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Volume XVII, Issue 12 - March 19 - March 25, 2009
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Sky Watch by J. Alex Knoll

Spring’s Many Celebrations

Faiths agree this is one big day

Friday, March 20, the sun crosses the equator and returns to the Northern Hemisphere after six months basking the Southern hemisphere with its rays. On this first day of spring, the sun rises due east and sets due west, dividing the day equally between light and dark.

For those of us this side of the equator, vernal equinox begins the planting season, with the days surrounding the new moon nearest equinox an especially good time to sow the earth. So get your soil turned and your seeds ready, as that’s Thursday, March 26, this year.

Vernal equinox marks the beginning of the Persian New Year, Nowruz, which stretches back 3,000 years. In ancient Egypt, the Great Sphinx was built to face the rising sun the day of vernal equinox.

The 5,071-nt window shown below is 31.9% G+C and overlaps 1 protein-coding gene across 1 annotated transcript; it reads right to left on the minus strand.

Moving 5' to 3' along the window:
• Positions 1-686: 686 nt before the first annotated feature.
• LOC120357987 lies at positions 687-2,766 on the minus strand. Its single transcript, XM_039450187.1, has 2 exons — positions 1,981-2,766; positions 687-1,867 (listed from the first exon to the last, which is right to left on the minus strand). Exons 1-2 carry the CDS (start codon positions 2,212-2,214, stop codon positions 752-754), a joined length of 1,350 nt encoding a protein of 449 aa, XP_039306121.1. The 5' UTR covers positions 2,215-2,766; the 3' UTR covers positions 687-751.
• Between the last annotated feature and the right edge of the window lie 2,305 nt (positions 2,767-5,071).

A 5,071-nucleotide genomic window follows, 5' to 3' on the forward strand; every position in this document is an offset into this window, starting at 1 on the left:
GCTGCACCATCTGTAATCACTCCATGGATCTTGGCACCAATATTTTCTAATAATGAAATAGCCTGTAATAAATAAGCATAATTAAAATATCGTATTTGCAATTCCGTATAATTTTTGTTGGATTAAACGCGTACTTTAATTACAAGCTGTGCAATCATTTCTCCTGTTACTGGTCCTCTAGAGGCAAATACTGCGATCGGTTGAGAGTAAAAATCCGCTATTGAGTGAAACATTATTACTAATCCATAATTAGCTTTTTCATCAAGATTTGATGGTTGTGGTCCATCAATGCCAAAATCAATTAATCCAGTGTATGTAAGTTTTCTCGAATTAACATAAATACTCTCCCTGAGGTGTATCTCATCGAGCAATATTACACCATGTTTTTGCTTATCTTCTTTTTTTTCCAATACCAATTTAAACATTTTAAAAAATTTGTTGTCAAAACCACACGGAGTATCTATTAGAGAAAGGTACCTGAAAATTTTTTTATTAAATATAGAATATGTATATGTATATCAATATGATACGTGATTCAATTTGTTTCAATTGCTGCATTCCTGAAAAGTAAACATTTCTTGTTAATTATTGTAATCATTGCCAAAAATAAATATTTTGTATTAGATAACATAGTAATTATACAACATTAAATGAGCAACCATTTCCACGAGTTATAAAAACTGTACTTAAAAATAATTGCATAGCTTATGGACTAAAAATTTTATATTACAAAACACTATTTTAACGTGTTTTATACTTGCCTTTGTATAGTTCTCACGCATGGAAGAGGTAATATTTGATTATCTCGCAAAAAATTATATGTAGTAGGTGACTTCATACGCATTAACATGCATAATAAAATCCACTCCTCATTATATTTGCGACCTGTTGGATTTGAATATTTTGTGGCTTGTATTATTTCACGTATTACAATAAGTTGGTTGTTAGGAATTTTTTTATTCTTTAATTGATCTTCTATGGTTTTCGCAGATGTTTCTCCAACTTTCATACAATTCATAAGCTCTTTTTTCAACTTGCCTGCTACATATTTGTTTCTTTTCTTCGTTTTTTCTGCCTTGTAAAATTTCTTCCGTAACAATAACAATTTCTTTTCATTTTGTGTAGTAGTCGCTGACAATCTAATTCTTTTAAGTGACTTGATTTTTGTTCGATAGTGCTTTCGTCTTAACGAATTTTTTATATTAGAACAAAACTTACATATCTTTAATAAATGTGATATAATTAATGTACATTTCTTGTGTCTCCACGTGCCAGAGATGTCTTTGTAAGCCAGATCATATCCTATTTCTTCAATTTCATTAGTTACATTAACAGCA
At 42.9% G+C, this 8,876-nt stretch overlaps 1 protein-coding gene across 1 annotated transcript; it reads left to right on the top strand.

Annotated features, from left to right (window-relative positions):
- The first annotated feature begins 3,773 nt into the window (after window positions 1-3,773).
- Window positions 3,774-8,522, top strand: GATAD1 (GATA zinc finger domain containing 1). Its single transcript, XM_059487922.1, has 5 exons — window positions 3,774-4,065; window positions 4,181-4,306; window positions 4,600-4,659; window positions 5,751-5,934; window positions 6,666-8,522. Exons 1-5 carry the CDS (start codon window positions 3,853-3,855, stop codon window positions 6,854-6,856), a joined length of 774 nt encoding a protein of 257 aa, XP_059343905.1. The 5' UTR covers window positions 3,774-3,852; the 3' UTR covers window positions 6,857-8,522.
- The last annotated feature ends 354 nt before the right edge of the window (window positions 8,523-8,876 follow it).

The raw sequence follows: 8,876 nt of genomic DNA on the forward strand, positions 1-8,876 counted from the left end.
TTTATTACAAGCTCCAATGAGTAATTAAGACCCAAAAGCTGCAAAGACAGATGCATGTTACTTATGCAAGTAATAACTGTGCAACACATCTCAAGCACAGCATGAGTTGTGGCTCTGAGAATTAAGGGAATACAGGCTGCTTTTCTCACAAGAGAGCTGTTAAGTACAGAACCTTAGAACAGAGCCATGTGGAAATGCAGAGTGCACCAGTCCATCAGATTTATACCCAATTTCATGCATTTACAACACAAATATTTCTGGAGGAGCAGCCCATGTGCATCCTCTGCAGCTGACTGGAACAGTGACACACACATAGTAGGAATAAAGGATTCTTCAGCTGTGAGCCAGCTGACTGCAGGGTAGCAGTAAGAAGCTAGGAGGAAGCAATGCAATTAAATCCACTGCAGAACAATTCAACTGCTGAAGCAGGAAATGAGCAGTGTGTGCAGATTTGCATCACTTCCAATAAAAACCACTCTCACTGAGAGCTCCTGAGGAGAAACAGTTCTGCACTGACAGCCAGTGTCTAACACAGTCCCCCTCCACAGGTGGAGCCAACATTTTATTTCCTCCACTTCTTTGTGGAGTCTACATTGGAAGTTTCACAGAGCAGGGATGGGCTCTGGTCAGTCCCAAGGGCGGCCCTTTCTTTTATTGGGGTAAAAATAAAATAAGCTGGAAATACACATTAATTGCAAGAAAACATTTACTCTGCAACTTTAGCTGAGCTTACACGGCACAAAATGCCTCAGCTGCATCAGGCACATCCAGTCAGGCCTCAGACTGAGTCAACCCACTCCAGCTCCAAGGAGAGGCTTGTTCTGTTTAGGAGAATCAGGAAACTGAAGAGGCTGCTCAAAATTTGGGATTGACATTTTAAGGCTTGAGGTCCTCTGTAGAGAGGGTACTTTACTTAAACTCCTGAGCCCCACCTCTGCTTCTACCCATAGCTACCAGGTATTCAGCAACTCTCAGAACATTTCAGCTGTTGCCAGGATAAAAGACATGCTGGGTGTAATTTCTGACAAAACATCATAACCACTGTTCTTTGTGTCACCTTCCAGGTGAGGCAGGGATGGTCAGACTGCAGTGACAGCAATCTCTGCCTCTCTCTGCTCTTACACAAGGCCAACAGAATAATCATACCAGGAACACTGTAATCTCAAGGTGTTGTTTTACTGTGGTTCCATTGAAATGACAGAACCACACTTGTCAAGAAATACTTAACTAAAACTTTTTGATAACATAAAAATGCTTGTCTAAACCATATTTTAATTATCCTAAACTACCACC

Passover, the eight-day celebration of the Jews’ escape from slavery in Egypt, commences with the sacrifice of the paschal lamb during Chodesh ha-Aviv, the first month of spring. However, with 291⁄2 days each month in the Jewish lunar year, some years with 13 full moons have 13 months. Thus the date of Passover shifts from year to year. This year it begins April 9.

Easter is another moveable feast, coming anywhere between March 22 and April 25. It falls on the first Sunday after the paschal full moon falling on or after vernal equinox — unless that full moon falls on a Sunday, in which case Easter is the following Sunday. That’s April 12 this year.

In Japan, vernal equinox, Shunbun no Hi, is a national holiday spent visiting family and paying respects to those who have left this world.

Vernal equinox marked the first Earth Day, which was celebrated March 21, 1970, as opposed to the current date of April 22.

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